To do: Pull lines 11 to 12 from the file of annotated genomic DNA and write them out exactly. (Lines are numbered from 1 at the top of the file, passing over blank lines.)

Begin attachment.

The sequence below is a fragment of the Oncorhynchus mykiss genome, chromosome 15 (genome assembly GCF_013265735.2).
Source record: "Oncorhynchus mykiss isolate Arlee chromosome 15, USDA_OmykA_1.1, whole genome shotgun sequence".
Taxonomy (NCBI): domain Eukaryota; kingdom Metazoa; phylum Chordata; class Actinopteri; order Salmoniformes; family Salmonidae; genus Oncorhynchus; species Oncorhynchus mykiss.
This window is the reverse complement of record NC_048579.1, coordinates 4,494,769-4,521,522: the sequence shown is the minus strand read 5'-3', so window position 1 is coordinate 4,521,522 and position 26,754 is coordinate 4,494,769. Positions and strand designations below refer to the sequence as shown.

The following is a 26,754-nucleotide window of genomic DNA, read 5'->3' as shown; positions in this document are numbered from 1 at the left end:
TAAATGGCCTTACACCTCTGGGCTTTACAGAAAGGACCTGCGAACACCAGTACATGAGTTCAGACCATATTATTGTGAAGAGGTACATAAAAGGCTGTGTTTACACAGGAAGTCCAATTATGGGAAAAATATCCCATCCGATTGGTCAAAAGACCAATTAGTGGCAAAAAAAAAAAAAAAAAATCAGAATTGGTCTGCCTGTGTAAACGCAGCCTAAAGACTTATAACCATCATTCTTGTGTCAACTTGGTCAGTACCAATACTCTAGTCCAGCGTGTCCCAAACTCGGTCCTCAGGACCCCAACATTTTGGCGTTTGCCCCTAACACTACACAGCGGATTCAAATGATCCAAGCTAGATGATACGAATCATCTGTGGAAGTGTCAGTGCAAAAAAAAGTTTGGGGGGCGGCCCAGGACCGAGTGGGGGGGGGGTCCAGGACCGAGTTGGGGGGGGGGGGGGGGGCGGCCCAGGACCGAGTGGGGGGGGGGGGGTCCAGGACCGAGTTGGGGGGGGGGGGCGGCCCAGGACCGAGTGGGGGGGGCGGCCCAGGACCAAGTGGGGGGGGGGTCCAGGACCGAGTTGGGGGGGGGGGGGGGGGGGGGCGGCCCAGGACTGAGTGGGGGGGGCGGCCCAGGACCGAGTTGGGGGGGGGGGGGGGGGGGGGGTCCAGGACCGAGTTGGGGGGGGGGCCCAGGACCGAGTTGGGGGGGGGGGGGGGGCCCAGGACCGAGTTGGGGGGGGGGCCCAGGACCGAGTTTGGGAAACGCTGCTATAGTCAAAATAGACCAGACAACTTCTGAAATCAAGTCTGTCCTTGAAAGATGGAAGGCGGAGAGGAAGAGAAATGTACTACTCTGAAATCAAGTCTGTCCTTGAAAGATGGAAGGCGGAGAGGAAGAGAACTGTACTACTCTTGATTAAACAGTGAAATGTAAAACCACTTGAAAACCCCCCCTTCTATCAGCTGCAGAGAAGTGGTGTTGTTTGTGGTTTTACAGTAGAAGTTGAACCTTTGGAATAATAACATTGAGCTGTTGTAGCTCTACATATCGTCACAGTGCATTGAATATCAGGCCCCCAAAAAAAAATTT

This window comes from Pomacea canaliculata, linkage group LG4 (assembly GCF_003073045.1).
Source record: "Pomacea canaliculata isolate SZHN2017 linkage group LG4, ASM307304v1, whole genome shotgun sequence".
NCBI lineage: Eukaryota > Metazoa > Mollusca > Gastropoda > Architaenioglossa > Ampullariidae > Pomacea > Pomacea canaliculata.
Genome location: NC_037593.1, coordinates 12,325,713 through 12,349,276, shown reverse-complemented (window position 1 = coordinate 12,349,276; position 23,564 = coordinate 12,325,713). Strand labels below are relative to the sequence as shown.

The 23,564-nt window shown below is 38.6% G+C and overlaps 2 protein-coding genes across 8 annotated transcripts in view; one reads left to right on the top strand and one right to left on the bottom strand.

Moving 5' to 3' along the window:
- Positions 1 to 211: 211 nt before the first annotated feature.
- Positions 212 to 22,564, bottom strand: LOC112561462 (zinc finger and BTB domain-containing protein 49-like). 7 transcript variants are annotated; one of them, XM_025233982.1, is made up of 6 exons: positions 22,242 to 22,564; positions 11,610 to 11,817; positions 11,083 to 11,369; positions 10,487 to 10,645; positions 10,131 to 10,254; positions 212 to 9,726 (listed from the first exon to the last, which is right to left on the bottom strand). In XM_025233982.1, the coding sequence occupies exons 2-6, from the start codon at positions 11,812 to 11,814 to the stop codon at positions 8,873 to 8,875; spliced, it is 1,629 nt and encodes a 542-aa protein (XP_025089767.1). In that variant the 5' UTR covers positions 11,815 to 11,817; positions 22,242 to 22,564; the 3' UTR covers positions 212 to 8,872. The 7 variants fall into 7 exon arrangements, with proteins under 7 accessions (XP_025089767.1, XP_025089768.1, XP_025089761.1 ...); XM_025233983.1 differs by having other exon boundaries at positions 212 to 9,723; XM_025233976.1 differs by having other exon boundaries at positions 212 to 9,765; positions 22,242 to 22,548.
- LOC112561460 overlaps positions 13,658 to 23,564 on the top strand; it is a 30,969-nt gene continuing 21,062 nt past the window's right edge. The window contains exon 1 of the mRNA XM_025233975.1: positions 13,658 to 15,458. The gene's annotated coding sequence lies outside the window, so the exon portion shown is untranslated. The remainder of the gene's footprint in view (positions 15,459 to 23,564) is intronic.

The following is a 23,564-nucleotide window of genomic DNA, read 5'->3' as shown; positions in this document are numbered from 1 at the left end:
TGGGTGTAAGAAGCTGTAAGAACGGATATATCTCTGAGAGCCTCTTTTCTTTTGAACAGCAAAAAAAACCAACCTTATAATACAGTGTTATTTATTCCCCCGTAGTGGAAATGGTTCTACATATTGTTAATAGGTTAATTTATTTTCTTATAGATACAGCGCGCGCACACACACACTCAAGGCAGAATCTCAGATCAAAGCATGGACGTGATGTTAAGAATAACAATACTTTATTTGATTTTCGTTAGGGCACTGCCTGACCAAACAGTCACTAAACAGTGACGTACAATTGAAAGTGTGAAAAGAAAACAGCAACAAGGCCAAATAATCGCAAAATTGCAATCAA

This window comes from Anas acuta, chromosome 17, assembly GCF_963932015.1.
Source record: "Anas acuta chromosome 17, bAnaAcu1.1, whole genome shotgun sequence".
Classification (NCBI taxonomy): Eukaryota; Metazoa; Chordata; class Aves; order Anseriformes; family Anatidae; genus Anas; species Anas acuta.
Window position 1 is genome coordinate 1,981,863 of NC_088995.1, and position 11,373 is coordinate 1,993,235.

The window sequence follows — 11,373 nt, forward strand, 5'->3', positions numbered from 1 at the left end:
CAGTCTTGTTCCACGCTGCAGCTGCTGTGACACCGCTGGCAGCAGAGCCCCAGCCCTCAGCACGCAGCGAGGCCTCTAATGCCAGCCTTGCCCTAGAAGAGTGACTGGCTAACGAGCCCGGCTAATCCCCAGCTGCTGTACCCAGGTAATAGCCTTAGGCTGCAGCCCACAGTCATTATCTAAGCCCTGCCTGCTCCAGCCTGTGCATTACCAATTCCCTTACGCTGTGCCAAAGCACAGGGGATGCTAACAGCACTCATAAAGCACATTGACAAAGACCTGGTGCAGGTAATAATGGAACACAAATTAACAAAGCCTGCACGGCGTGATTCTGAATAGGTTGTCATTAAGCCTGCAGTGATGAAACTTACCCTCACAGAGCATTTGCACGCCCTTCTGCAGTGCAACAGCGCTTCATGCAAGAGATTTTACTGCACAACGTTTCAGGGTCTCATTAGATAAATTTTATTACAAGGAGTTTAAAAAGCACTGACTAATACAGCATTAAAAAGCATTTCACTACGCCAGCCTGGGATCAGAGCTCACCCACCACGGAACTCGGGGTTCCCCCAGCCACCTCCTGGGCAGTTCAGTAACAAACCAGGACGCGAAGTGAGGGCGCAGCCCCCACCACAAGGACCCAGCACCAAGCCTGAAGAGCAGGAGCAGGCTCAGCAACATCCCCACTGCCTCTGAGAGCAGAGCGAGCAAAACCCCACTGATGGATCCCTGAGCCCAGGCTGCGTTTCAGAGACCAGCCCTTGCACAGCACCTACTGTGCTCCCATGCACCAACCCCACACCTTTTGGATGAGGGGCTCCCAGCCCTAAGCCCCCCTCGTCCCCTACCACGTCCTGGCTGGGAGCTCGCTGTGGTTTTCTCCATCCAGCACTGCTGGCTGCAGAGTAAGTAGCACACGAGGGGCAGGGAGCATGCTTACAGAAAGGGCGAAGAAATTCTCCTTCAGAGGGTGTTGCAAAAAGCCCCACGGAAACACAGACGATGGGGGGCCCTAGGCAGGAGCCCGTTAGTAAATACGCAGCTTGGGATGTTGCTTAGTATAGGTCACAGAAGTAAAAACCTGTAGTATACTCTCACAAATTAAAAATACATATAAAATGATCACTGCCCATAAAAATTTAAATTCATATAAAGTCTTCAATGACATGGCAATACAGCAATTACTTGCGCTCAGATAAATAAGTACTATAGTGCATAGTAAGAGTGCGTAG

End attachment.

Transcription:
The 23,564-nt window shown below is 38.6% G+C and overlaps 2 protein-coding genes across 8 annotated transcripts in view; one reads left to right on the top strand and one right to left on the bottom strand.

Moving 5' to 3' along the window: